Kiwis who have emigrated to Australia over the last 50 years say it's been a positive move, and have few regrets, an oral historian says.
But researcher Dr Rosemary Baird said many "have to say that'' as they reflect on their lives on a positive way.
Many who have emigrated rush in without considering long-term implications, especially the impact it can have on family life, she says.
"I'm not trying to put a downer on migration to Australia, it's just that a lot of Kiwis go into it without really considering there could a downside in the long-term - we think it's going to be super easy,'' said Dr Baird, who is giving a public lecture at University of Canterbury tonight.
Kiwis move for many more reasons other than just money, her study of 276 emigrants between the late 1960s and early 1990s concluded.
Bad break-ups, overbearing parents, meeting Australian spouses, short stays turning into long-term moves, the weather, even the better surfing were some of the "rich, contradictory, messy and evolving'' reasons she encountered for skipping across the Tasman.
But one common trait she found was that many left without giving due reflection on the long term ramifications of being a Kiwi in Australia.
"Kiwis often initially experience a sense of cultural dislocation,'' Dr Baird says.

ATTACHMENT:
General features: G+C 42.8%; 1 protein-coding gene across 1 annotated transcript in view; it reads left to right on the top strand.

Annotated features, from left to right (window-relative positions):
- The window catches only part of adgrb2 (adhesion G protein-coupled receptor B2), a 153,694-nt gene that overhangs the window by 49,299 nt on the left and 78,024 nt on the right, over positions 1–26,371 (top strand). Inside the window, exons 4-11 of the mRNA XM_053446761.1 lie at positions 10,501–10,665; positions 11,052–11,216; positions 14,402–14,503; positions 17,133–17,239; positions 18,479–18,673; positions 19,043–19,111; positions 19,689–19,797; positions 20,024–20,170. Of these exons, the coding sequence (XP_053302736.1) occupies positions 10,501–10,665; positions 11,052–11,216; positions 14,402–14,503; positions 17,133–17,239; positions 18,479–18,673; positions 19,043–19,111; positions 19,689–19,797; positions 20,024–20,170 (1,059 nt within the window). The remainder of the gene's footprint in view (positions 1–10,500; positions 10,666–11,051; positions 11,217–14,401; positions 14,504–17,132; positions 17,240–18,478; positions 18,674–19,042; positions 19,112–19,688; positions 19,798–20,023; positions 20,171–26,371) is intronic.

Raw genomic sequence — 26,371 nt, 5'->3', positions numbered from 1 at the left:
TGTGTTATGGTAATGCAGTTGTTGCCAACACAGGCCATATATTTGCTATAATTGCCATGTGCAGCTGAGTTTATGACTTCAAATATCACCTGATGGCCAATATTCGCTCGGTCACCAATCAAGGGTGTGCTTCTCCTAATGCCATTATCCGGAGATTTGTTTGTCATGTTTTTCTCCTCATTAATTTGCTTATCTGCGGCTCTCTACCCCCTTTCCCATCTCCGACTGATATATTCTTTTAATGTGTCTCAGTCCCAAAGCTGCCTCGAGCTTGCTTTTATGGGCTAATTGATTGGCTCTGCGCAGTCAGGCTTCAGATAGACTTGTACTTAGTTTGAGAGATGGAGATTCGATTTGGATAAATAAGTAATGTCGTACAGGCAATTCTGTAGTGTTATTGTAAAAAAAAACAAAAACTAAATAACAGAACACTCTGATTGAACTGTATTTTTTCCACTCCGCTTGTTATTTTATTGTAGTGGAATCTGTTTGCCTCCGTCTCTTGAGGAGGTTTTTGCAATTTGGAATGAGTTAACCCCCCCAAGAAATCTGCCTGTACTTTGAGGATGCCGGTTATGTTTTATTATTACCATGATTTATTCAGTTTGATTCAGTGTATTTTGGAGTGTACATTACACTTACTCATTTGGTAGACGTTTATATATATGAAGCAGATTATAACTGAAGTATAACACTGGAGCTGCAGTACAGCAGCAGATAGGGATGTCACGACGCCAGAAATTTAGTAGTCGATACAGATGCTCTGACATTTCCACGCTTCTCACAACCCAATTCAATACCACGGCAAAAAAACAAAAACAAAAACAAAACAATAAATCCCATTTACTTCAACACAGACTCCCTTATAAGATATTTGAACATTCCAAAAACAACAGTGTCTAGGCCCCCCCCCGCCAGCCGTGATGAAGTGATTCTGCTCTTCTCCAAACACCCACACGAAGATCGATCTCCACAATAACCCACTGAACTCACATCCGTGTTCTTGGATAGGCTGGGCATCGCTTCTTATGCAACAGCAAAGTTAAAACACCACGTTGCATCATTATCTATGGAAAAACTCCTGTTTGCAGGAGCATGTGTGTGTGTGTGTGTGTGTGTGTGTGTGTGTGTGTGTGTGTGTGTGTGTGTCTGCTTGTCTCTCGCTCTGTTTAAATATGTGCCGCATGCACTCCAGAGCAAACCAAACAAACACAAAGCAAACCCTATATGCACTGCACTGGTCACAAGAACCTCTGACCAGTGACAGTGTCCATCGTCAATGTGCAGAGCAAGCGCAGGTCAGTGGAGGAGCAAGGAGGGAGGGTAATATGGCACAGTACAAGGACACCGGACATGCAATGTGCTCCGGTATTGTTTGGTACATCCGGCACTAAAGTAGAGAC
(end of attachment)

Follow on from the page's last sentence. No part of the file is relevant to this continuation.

"Moving to Australia is often portrayed as easy, lucrative and painless. However, there can be hidden long-term emotional and relational costs.''
The early challenges can range from teasing of the New Zealand accent, fitting into networks or finding a place in Australian society, to shock at western neighbours' sexism and racism.
The more serious costs of the move come more in the future, Dr Baird said.
While many move when they are young, without children or families, and carefree, it can come back to haunt them later in life.
"When they have kids, they might miss their support networks, or 20 years down the line and their parents are sick, suddenly there's a raft of issues. They might even miss a parent's death, and there's the guilt associated with that,'' Dr Baird said.
She was also surprised at how many people move to Australia, before moving back home after not making it a success financially, or otherwise.
Some then move back again, she said.
Cheap and affordable air travel has made emigration easier but that brings its own dangers.
"Some of the earliest people I spoke to actually went by ship, a three day voyage,'' Dr Baird said.
"Most people with a job can afford a ticket to Australia. And I think that's half the problem, they head away on a whim and don't plan long term.''
Migration to Australia will only drop if it finds itself in a far weaker economic position than New Zealand, she said.